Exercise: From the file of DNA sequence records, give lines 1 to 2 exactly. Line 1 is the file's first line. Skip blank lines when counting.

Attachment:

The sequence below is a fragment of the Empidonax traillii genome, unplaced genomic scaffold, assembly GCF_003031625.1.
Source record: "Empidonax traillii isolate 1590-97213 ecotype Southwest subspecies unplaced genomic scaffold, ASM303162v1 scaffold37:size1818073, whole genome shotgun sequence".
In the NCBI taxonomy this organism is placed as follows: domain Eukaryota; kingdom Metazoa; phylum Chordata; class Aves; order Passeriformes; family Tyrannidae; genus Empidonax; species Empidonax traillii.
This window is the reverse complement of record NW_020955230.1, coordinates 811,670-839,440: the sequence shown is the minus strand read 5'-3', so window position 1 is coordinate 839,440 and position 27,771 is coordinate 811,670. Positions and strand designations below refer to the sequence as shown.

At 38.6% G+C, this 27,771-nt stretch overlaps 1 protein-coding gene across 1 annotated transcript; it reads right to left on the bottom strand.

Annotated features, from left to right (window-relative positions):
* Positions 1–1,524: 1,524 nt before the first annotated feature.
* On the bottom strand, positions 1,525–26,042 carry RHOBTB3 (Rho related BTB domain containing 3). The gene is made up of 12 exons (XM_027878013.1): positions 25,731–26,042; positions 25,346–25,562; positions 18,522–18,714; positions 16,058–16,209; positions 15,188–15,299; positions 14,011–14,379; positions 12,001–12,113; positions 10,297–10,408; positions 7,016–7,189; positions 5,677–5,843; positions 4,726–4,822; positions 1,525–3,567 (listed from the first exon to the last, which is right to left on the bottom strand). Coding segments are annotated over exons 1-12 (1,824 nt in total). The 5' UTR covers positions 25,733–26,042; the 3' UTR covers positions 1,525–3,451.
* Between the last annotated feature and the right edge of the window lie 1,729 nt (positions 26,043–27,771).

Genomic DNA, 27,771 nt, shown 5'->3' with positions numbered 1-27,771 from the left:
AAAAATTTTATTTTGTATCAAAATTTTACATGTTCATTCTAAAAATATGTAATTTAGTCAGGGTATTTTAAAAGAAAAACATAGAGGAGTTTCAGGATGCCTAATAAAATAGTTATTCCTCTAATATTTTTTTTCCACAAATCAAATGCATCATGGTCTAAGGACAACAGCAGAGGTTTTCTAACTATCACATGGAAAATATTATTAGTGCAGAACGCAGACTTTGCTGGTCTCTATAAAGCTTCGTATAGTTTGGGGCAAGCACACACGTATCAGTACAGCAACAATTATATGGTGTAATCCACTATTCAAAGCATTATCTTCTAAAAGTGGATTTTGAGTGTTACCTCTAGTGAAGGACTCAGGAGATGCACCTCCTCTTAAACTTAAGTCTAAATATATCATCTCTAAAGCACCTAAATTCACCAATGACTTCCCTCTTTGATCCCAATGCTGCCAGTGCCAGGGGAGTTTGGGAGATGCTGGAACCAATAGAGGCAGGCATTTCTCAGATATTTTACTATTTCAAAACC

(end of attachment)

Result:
The sequence below is a fragment of the Empidonax traillii genome, unplaced genomic scaffold, assembly GCF_003031625.1.
Source record: "Empidonax traillii isolate 1590-97213 ecotype Southwest subspecies unplaced genomic scaffold, ASM303162v1 scaffold37:size1818073, whole genome shotgun sequence".